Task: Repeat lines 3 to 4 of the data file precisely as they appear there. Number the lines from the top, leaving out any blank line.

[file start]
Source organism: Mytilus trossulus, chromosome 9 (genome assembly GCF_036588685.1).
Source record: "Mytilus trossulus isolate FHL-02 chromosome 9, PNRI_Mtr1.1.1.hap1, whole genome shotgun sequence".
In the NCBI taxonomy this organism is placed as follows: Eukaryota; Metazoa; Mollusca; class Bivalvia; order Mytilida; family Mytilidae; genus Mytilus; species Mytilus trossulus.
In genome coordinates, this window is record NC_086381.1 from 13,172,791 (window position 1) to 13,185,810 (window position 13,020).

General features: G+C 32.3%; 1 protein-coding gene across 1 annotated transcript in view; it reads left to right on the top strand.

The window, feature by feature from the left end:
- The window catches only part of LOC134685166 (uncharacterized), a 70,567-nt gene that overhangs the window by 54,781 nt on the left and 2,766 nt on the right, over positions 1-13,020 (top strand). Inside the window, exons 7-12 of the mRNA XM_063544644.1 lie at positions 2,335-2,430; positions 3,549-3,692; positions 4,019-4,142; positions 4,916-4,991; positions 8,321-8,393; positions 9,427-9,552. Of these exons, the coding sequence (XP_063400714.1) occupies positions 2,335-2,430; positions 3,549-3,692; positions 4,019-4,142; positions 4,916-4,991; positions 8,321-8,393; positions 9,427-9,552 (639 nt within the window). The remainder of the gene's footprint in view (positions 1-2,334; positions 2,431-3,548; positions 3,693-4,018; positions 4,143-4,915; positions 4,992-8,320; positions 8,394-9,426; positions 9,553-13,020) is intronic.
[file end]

In the NCBI taxonomy this organism is placed as follows: Eukaryota; Metazoa; Mollusca; class Bivalvia; order Mytilida; family Mytilidae; genus Mytilus; species Mytilus trossulus.
In genome coordinates, this window is record NC_086381.1 from 13,172,791 (window position 1) to 13,185,810 (window position 13,020).